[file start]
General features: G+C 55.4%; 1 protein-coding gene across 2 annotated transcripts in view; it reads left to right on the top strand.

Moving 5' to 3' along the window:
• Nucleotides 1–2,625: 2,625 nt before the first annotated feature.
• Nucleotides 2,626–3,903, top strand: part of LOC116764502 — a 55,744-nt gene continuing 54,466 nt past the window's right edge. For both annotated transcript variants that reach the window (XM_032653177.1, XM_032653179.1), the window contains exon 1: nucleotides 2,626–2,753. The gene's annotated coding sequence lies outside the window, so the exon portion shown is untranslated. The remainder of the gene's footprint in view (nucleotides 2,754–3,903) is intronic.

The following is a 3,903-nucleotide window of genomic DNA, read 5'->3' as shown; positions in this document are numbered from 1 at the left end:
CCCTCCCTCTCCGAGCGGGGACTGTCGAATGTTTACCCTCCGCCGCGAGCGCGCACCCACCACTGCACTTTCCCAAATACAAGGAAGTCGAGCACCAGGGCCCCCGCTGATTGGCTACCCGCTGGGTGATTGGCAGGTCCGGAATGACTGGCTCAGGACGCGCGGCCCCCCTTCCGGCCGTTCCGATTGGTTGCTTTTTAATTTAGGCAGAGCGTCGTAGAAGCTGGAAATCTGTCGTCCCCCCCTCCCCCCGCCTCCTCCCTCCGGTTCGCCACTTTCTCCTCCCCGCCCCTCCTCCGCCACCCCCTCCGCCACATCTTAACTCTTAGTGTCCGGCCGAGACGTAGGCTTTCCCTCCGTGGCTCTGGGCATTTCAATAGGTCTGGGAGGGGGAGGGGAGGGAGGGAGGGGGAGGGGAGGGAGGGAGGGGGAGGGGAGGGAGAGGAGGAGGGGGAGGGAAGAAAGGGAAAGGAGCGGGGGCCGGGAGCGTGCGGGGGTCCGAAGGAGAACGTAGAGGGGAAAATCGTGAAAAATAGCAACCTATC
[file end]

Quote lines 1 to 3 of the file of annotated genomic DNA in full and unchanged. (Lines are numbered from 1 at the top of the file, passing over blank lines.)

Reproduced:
General features: G+C 55.4%; 1 protein-coding gene across 2 annotated transcripts in view; it reads left to right on the top strand.

Moving 5' to 3' along the window:
• Nucleotides 1–2,625: 2,625 nt before the first annotated feature.